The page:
The Blurb on Other People’s Words – Masked Mosaic

March 26, 2013 at 9:47 pm (fantasy, Reviews, writing) (, , , , , )

Masked Mosaic: Canadian Super Stories from Tyche Books

I’m getting this review in a day late, thanks to the last two stories in this anthology. Wading in to an all superhero anthology, and an all Canadian one at that, I wasn’t sure what to expect. The cover is a beautiful montage tacked together to offer the shape of a maple leaf. The first thing I was pleased to see was that there was a fairly even split between male and female contributors. The intro was solid too, from someone who can be considered an expert with regards to Canadian superheroes. But truly, what blew me away about this anthology was the diversity and complexity of the stories. All were lush with historical and/or cultural references. Some were set in the past with unusual alternative histories, others took place in current times and there was even one with a futuristic tone. The tales had focuses on heroes, villains and those falling in between, formats ranging from comic book character descriptions to poetry, myth-style storytelling to modern literary narrative. You can find a little of everything in the anthology from the whimsically quirky to the dark and soulful, with protagonists varying from potheads to senior citizens. I feel it is a well-polished, well-explored compilation and here are a few of my favourites – keep in mind that it’s the darker fiction that appeals to me most:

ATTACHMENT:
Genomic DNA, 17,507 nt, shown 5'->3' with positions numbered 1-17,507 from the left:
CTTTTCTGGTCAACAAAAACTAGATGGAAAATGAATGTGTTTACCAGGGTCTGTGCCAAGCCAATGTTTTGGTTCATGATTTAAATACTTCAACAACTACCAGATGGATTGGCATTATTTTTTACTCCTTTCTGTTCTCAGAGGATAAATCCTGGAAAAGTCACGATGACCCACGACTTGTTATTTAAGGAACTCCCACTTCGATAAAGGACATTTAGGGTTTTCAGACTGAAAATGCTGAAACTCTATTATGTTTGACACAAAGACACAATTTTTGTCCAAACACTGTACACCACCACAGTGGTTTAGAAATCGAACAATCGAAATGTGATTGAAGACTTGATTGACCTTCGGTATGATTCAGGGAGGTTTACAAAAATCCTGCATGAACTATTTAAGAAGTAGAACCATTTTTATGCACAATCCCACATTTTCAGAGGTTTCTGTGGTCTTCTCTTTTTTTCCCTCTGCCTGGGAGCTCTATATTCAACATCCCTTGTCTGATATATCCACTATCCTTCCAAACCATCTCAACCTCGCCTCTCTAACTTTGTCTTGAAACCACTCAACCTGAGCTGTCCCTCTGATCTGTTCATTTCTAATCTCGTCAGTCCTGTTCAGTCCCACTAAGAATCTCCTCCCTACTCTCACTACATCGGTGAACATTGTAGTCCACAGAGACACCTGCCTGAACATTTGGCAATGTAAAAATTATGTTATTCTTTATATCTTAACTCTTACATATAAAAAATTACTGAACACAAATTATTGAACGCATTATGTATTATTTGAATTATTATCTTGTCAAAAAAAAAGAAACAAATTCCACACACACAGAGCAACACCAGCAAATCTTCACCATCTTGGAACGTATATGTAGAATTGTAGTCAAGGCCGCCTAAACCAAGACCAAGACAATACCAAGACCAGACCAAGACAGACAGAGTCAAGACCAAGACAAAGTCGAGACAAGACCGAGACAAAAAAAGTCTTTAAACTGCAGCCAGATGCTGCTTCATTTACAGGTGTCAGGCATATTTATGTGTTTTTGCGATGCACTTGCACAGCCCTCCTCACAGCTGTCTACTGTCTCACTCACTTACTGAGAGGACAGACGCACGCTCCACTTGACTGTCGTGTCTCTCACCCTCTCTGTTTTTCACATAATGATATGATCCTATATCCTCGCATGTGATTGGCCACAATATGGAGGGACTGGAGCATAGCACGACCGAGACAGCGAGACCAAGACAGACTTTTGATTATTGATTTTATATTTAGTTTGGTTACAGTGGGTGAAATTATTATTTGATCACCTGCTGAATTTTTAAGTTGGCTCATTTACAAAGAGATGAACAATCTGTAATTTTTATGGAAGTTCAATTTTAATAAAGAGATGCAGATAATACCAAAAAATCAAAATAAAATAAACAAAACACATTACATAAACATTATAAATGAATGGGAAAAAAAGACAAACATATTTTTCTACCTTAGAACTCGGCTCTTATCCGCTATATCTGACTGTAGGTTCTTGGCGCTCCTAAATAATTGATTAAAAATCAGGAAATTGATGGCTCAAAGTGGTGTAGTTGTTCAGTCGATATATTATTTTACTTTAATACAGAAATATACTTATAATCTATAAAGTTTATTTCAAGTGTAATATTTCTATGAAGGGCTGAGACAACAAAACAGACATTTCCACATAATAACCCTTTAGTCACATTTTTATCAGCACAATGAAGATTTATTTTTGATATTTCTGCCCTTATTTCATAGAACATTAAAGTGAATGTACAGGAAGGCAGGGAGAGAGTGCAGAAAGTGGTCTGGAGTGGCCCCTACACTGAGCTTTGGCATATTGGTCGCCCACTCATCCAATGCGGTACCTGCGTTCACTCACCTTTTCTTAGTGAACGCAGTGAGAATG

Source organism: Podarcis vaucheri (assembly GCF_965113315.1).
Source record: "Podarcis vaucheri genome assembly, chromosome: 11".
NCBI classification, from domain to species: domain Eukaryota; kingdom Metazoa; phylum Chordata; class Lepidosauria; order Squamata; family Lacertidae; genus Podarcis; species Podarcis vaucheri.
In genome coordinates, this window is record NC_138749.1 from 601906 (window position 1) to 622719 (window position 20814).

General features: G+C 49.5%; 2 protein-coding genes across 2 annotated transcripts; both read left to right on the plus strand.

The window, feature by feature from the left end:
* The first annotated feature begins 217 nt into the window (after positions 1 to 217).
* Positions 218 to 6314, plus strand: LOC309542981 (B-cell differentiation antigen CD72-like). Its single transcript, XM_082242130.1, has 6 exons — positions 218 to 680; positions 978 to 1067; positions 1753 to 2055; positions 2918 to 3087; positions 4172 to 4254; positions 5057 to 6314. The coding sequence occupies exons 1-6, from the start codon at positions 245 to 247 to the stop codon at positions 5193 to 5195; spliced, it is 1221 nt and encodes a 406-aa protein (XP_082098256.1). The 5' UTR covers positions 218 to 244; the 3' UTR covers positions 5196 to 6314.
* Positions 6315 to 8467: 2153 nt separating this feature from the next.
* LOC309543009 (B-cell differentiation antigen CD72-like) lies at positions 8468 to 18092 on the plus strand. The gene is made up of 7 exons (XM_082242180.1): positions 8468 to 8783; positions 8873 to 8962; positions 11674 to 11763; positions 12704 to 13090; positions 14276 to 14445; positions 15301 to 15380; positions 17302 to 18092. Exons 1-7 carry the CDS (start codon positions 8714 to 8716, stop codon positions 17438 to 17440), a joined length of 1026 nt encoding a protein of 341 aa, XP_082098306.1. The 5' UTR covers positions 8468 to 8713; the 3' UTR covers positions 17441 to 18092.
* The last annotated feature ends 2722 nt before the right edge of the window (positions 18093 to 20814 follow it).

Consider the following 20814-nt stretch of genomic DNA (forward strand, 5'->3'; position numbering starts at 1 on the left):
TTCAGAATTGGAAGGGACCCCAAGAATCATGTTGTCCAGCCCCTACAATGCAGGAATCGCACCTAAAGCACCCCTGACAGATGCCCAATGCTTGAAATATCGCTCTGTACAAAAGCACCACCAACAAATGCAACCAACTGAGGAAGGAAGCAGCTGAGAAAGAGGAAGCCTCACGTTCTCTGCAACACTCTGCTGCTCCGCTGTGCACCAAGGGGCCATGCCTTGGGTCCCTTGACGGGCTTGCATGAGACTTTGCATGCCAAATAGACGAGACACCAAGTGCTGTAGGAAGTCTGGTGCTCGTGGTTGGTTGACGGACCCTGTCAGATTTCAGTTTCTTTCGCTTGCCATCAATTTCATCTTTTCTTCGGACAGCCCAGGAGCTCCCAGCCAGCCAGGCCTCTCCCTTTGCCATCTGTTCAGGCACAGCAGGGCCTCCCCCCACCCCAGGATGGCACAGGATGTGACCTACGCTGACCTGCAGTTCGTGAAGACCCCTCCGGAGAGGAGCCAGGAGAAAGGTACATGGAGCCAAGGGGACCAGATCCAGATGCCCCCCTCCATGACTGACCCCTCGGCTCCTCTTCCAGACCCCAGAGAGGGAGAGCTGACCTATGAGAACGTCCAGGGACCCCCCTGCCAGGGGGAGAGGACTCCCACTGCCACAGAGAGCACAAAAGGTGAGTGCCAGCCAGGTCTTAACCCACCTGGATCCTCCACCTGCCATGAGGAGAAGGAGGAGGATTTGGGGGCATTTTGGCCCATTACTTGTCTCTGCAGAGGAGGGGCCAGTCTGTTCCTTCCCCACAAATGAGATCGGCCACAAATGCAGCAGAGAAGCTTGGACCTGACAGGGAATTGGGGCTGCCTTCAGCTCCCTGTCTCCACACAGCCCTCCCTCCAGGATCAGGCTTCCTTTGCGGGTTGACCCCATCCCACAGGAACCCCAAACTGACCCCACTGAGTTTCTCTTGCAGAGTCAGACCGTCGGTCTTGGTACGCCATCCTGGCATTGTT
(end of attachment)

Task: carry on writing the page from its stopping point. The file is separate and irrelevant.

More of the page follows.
The Creep – Michael S. Chong: Possibly the darkest story in the anthology and certainly the most chilling. While not wanting to spoil the tale, I will say that it hinges on a disconnect between perspective and reality. It had my mind spinning off into just how far the “hero” might go with his powers.

Circe and the Gunboat – Kevin Cockle: I loved the illusion of the relationship between the protector in this story and his ward. The implications of how a less tangible super power could change the world and the extremes people might go to to preserve the new world order were very thought-provoking.

Sea and Sky – Rhonda and Jonathan Parrish: A terrific myth-based tale with old world ambiance, it captured my heart with its charm.

Lonesome Charlie Johnstone’s Strange Boon – Jason Sharp: A tragic story demonstrating the corruptive powers of wealth and power that is both sad and frightening with moments of dark humour. I enjoyed its quirky flavour.

My only minor disappointment with the anthology is that my favourite story by far, and the only one that made me cry, was the opening tale to the anthology, Nocturne by E. L. Chen – an angst-ridden, sympathy-driven story about one downtrodden man craving significance in a fickle world. I’m the type who likes to save the best for last, so I would have preferred to see it placed towards the end of the anthology.

I applaud this excellent anthology with such a strong and obvious Canadian influences. It definitely rates amongst the top of my recent reads.


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